There are a bunch of other new pairings in the Genoa City mix, but with the exception of the sweet young-love tale of Reed and Mattie (which isn’t on the front burner, nor should it be), the matches feel off. Cases in point: Sharon’s liaison with Scott, who seems to have better chemistry with Abby, Abby and Zack (it’s way too obvious that a big disappointment is coming her way), and Ashley and Ravi; Abhi Sinha is charming as Ravi, but Eileen Davidson’s powerful screen presence makes the character seem out of his league.
The show had great success with “Hevon”, the chemistry-rich pairing of Mishael Morgan’s Hilary and Bryton James’s Devon. The erstwhile Hamiltons continue to have something of a “destiny duo” feel about them, even though they have each ostensibly moved on. Hilary remains one of the most entertaining characters on the show, and while she seems to have it all (beauty, brains, celebrity), she is in many ways her own worst enemy, and putting her in charge of a gossip show has been pure gold, as she goes to great lengths to score an exclusive, usually the kind that publicly embarrasses the city’s movers and shakers.
Speaking of which: Newman Enterprises (the turf of Victor and Co.) and Jabot (the Abbotts’ domain) have long been the biggest corporate players in town, with Chancellor Industries thrown into the mix from time to time. Now, Brash & Sassy and Hamilton/Winters have set up shop as well, crowding the field and resulting in too many yarns mired in takeovers, profits, losses, and endless wheeling and dealing. Of late, Jack has become strangely power hungry, gobbling up Fenmore’s and vigorously gunning to bring down B&S. We’d rather see our favorite rogue focus on Jabot, but still spar with Victor and take some time out for love — which, in our opinion, shouldn’t be with Nikki. With two failed marriages behind them, watching these mature individuals moon over each other like teenagers is rather disconcerting. And, of course, the potency of Victor and Nikki’s sweeping saga has kept fans tuning in for decades, and we assume it’s only a matter of time before this captivating couple is together again.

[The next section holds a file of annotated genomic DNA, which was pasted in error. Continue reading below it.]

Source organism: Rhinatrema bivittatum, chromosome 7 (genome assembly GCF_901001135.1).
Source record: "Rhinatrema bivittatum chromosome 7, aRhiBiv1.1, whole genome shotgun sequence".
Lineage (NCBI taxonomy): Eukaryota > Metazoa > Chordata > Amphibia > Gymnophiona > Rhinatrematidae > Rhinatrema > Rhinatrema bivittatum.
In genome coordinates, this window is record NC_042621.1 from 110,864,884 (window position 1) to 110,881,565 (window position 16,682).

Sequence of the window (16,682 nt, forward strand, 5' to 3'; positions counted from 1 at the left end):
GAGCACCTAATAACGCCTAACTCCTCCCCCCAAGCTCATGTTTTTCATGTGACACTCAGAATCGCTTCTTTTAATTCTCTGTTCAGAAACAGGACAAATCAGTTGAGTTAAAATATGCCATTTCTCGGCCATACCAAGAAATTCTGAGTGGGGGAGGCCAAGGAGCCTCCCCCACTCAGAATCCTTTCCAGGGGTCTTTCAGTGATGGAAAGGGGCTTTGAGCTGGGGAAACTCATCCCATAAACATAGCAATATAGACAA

Bringing back Jack and Ashley’s estranged mother, Dina Mergeron, has been nothing short of genius. Y&R has capitalized on its rich history to address the unresolved, decades-long story point of Dina’s desertion of her kids, which is fueling big story for the Abbott family. Jack and Ashley’s emotional evolution from contention to prickly tolerance to concern to guarded closeness with their mother has been engrossing (how Jack’s dysfunctional relationships with women started) and even humorous (just when things are humming along, Dina will toss out a judgmental comment that’ll stick right in Ashley’s craw). We’re also looking forward to learning Dina’s secret agenda for mending fences with her children.
We do think that Y&R needs to slow down the pace of bringing on new faces. In short order, Zack, Tessa, Crystal and Jordan, plus the recasts of Reed, Scott and the Ashby twins, have entered the scene, which is limiting the spotlight on veterans in need of more story — and there are plenty of those, including Neil, Chris, Paul, Michael, Lauren and even Gloria. But we do commend the writers for the spoils they’ve continued to give to beloved legacy characters Victor, Nikki, Jack, Ashley, Nick, Sharon and Jill (when she’s in town). This is an area where Y&R frequently outshines its competition (e.g., GH, where long-timers like Monica and Felicia are story-starved).
For now, we’re reserving judgment on Abby becoming as ruthless as Victor, Scott as a globe-trotting journalist turned mild-mannered executive and the sex ring in Genoa City — although Alice’s surprise return upped the ante, given her complicated past with Sharon.
Y&R has been consistently churning out solid and relatable entertainment throughout its head writer switches. We hope that Mal Young will provide a fresh injection of intrigue, but not veer too far from the proven formula that earned the show its sterling reputation.